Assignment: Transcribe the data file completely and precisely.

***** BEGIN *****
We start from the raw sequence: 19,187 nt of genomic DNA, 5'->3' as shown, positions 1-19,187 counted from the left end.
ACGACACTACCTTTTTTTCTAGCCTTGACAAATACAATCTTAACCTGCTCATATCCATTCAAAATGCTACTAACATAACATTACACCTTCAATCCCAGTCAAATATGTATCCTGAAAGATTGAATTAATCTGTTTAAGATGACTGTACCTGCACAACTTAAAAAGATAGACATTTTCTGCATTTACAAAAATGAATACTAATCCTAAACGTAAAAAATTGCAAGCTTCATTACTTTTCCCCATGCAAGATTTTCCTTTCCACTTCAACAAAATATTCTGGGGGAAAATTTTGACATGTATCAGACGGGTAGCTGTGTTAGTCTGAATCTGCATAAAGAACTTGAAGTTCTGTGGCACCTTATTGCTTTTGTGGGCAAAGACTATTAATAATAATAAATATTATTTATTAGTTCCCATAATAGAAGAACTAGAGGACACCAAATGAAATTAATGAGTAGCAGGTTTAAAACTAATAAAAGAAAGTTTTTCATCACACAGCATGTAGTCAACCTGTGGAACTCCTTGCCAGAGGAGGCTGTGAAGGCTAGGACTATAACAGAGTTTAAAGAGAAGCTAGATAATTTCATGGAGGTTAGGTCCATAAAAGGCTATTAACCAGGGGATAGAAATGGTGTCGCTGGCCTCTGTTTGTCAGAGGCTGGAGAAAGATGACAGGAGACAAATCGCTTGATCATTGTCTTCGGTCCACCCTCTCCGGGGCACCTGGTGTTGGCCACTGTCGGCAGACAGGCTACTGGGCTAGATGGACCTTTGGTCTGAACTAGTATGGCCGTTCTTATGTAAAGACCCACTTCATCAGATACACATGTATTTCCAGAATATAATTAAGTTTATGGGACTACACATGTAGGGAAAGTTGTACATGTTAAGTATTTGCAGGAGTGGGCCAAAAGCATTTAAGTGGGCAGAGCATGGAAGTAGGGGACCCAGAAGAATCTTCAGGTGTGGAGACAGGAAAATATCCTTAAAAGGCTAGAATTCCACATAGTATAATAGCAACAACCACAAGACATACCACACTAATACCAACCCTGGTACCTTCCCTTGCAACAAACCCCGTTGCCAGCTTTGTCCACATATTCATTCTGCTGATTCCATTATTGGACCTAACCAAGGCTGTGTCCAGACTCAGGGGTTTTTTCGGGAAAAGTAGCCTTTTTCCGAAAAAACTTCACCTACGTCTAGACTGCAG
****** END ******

We start from the raw sequence: 19,187 nt of genomic DNA, 5'->3' as shown, positions 1-19,187 counted from the left end.
ACGACACTACCTTTTTTTCTAGCCTTGACAAATACAATCTTAACCTGCTCATATCCATTCAAAATGCTACTAACATAACATTACACCTTCAATCCCAGTCAAATATGTATCCTGAAAGATTGAATTAATCTGTTTAAGATGACTGTACCTGCACAACTTAAAAAGATAGACATTTTCTGCATTTACAAAAATGAATACTAATCCTAAACGTAAAAAATTGCAAGCTTCATTACTTTTCCCCATGCAAGATTTTCCTTTCCACTTCAACAAAATATTCTGGGGGAAAATTTTGACATGTATCAGACGGGTAGCTGTGTTAGTCTGAATCTGCATAAAGAACTTGAAGTTCTGTGGCACCTTATTGCTTTTGTGGGCAAAGACTATTAATAATAATAAATATTATTTATTAGTTCCCATAATAGAAGAACTAGAGGACACCAAATGAAATTAATGAGTAGCAGGTTTAAAACTAATAAAAGAAAGTTTTTCATCACACAGCATGTAGTCAACCTGTGGAACTCCTTGCCAGAGGAGGCTGTGAAGGCTAGGACTATAACAGAGTTTAAAGAGAAGCTAGATAATTTCATGGAGGTTAGGTCCATAAAAGGCTATTAACCAGGGGATAGAAATGGTGTCGCTGGCCTCTGTTTGTCAGAGGCTGGAGAAAGATGACAGGAGACAAATCGCTTGATCATTGTCTTCGGTCCACCCTCTCCGGGGCACCTGGTGTTGGCCACTGTCGGCAGACAGGCTACTGGGCTAGATGGACCTTTGGTCTGAACTAGTATGGCCGTTCTTATGTAAAGACCCACTTCATCAGATACACATGTATTTCCAGAATATAATTAAGTTTATGGGACTACACATGTAGGGAAAGTTGTACATGTTAAGTATTTGCAGGAGTGGGCCAAAAGCATTTAAGTGGGCAGAGCATGGAAGTAGGGGACCCAGAAGAATCTTCAGGTGTGGAGACAGGAAAATATCCTTAAAAGGCTAGAATTCCACATAGTATAATAGCAACAACCACAAGACATACCACACTAATACCAACCCTGGTACCTTCCCTTGCAACAAACCCCGTTGCCAGCTTTGTCCACATATTCATTCTGCTGATTCCATTATTGGACCTAACCAAGGCTGTGTCCAGACTCAGGGGTTTTTTCGGGAAAAGTAGCCTTTTTCCGAAAAAACTTCACCTACGTCTAGACTGCAG